BBC NEWS Americas Africa Europe Middle East South Asia Asia Pacific Arabic Spanish Russian Chinese Welsh

 You are in:  Entertainment
Front Page 
UK Politics 
TV and Radio 
New Media 
Talking Point 
In Depth 

Commonwealth Games 2002

BBC Sport

BBC Weather

Friday, 27 October, 2000, 09:29 GMT 10:29 UK
Sir Tim Rice: Musical man
Rik Mayall in Jesus Christ Superstar
Rik Mayall plays King Herod in the new production
As a new production of Jesus Christ Superstar appears on video, lyricist Sir Tim Rice speaks to BBC News Online's Jatinder Sidhu about his career and his famous collaboration with Lord Andrew Lloyd-Webber.

Sir Tim Rice is still best known as the man who put the words to Lord Lloyd-Webber's music.

They met in 1965, when Sir Tim had given up plans to be a lawyer and was working at EMI records, and discovered a common interest in musicals.

They developed a working relationship which was responsible for three hit shows - Joseph and the Amazing Technicolor Dreamcoat, Jesus Christ Superstar and Evita.

Sir Tim Rice
Sir Tim Rice on Lord Lloyd Webber: 'Our differences made us work so well'
Their work revitalised a stale theatrical form and made way for the present domination of the West End by expensive, but profitable musicals.

"Each in their own way they were ground breaking. We made a big impact with those shows. Whether you like them or loathe them they changed a lot of the rules," he says.

"And no-one's ever done that since. However big musicals have been - Les Miserables, Miss Saigon - they are basically following on the same formula."

Dream team

The new video, a filmed stage production of the musical made by the duo's Really Useful Group, stars Glenn Carter as Jesus and features a guest appearance by Rik Mayall as King Herod.

The original album of the musical, released in 1970, sold over ten million copies worldwide, and catapulted the duo to instant stardom.

Sir Tim realised many years later that it was their differences which made them work so well together, he says now.

"What helps is if the two writers are very different. We were very different characters. We may have superficially seemed the same - middle class, public school.

"But my more cynical approach and Andrew's more romantic approach was a perfect mix which worked very well three times.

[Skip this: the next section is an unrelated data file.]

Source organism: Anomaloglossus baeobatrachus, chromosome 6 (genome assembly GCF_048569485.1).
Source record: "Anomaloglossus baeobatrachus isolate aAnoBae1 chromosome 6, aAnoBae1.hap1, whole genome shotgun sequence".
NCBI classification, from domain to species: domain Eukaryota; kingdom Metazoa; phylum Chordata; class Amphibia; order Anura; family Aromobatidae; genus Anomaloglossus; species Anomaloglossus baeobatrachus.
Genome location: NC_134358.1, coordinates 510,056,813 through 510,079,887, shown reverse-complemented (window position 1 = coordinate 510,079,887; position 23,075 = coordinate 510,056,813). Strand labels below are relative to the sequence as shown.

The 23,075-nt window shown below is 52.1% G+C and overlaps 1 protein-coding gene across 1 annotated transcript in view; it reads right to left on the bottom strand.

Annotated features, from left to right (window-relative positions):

Jesus Christ Superstar
The new production of Jesus Christ Superstar comes 30 years after it was written
"You don't have to be great friends or in love with each other. It's almost like a marriage. It can work despite lots of clashes," he says.

The writing process has not changed much over the years, he says.

"You have to have a close working tie between the words and the music. Unlike in pop music where you have a go at both, in theatre you tend to get more specialists."

The partnership broke up in the early 1980s and Sir Tim went on to work with other composers including, on the musical Chess, Benny Andersson and Bjorn Ulvaeus from Abba.

"I've enjoyed working with each of my collaborators very much," he says.

In the past few years he has worked with Sir Elton John on Disney projects including Aladdin, The Lion King and Aida.

"Elton John was the least interfering composer I've ever worked with by a long way. He doesn't have too many views on what the lyrics should be.

"The longer you're in the business the more people tell you how to do your job."


And how difficult is it to write a musical? The perennial snobbery surrounding musicals might suggest they are easier to write than "proper" plays.

"Musicals are not easier to write. You have to have a terrifically strong story for a musical.

"There have been examples of great songs stuck together and it hasn't worked because there hasn't been a decent story," he says.

"I don't think there are very many good musicals on in the West End at the moment. Most musicals don't work and that's always true.

"The critics and the press love a big flop. There hasn't been a fantastic new show this year."

And Sir Tim should know. He has a string of awards under his belt to prove it - three Oscars, 11 Ivor Novello song-writing awards, two Tonys, five Grammys, and three Golden Globes.

After four years working with Sir Elton on Aida he says he is loath to launch into a major new project.

"I'm thinking of seeing what I can do to old shows rather than doing anything new. I'm hoping to see Chess re-launched in a big way.

"It's one of my favourite pieces of all time. I never thought we got it 100% right," he says.

Sir Tim Rice speaking to BBC News Online
"You have to have a close working tie between words and music"
Sir Tim Rice
"I don't think there are very many good musicals on in the West End at the moment"
Sir Tim Rice
On using music to advance politics
Sir Tim Rice
On his plans for the future
See also:

24 Mar 00 | Entertainment
Sir Elton's Aida hits Broadway
08 Nov 99 | Entertainment
Joseph hits the small screen
20 Oct 99 | Entertainment
Disney's roaring success
01 Sep 99 | Entertainment
Jesus Christ Superstar back on Broadway
09 Dec 98 | Entertainment
Rice and Lloyd-Webber slam Top 40
Internet links:

The BBC is not responsible for the content of external internet sites

Links to more Entertainment stories are at the foot of the page.

E-mail this story to a friend

Links to more Entertainment stories